Seat fees are the latest iteration of the airline industry's new normal. Carriers are blocking more seats from advance-seat selection, especially for low-fare passengers. More crowded planes also make it tougher to get a desirable seat. As a result, more travelers are feeling pressured to pay a fee and reserve a seat rather settle for an assigned one—which could be a middle seat or not located next to their family members. Worse, those without assigned seats stand a higher chance of getting bumped from a flight.
On some Frontier flights, one-third of all seats require extra fees or higher fares to reserve in advance. AMR Corp.'s American Airlines, which recently increased the number of seats it reserves as "preferred" seats requiring a fee or elite status, says a "majority" of its seats are still available unblocked. Delta Air Lines has been studying a preferred-seat fee plan, and an announcement is likely before the end of the year, industry officials said. Also coming next year, United Airlines will drop a perk that lets the lowest level of elite frequent fliers reserve Economy Plus extra-room seats in advance.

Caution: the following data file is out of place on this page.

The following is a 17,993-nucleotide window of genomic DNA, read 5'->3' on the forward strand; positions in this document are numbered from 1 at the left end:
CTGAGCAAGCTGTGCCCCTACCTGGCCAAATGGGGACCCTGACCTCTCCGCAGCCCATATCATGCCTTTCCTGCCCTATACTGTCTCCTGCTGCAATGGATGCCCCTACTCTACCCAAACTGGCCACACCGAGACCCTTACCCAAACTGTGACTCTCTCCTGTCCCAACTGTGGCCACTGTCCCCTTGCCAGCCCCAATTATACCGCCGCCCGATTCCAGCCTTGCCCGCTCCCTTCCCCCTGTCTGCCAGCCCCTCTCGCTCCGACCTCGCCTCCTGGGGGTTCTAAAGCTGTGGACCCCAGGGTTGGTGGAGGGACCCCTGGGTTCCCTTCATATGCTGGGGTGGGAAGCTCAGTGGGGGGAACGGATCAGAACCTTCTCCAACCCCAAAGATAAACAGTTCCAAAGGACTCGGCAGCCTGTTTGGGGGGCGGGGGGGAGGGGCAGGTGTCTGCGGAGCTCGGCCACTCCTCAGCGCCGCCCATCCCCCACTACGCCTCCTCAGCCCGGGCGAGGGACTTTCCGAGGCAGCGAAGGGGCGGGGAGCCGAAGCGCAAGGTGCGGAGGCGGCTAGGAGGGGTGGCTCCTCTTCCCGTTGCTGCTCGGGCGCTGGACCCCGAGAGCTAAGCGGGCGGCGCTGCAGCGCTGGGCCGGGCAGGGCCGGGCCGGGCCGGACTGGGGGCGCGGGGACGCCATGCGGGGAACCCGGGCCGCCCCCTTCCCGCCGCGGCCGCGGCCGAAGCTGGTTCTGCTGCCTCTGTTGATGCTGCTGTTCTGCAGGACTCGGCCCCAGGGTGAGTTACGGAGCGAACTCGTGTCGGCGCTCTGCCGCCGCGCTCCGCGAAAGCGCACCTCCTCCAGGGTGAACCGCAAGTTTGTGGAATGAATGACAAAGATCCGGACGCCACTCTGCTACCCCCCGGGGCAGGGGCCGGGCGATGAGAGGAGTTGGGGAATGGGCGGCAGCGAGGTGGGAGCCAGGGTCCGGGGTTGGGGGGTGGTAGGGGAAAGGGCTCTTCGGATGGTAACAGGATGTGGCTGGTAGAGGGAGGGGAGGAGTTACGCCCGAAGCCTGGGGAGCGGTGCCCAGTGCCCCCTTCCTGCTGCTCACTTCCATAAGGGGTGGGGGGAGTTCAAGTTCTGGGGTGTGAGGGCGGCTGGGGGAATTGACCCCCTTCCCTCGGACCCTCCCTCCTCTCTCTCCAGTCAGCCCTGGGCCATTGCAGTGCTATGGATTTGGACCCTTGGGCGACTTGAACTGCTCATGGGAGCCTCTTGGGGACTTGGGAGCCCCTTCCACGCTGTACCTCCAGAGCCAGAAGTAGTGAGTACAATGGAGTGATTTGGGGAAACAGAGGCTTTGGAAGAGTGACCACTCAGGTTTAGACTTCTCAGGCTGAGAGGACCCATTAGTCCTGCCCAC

Customers do not want middle seats or back of the bus seats. But, will they pay $75 for a specific seat? Even a business class flyer found he had to pay $120 to be assigned a sleeper seat next to his spouse.
Earlier this week, American's Flight 871 from Boston to Miami had 27 open seats, but 21 were classified as "Preferred" seats requiring extra payment ranging from $4 to $39. Want a seat without paying extra? There were five middle seats and one window from which to choose.
Similarly, US Airways Flight 1632 on the Sunday after Thanksgiving recently had 10 seats remaining for customers—all classified as "Choice" seats, which require a fee ranging from $5 to $99.
Beginning next year, United will discontinue its perk of letting Premier-level frequent fliers—the lowest level at 25,000 miles a year—reserve "Economy Plus" seats with extra legroom when buying a ticket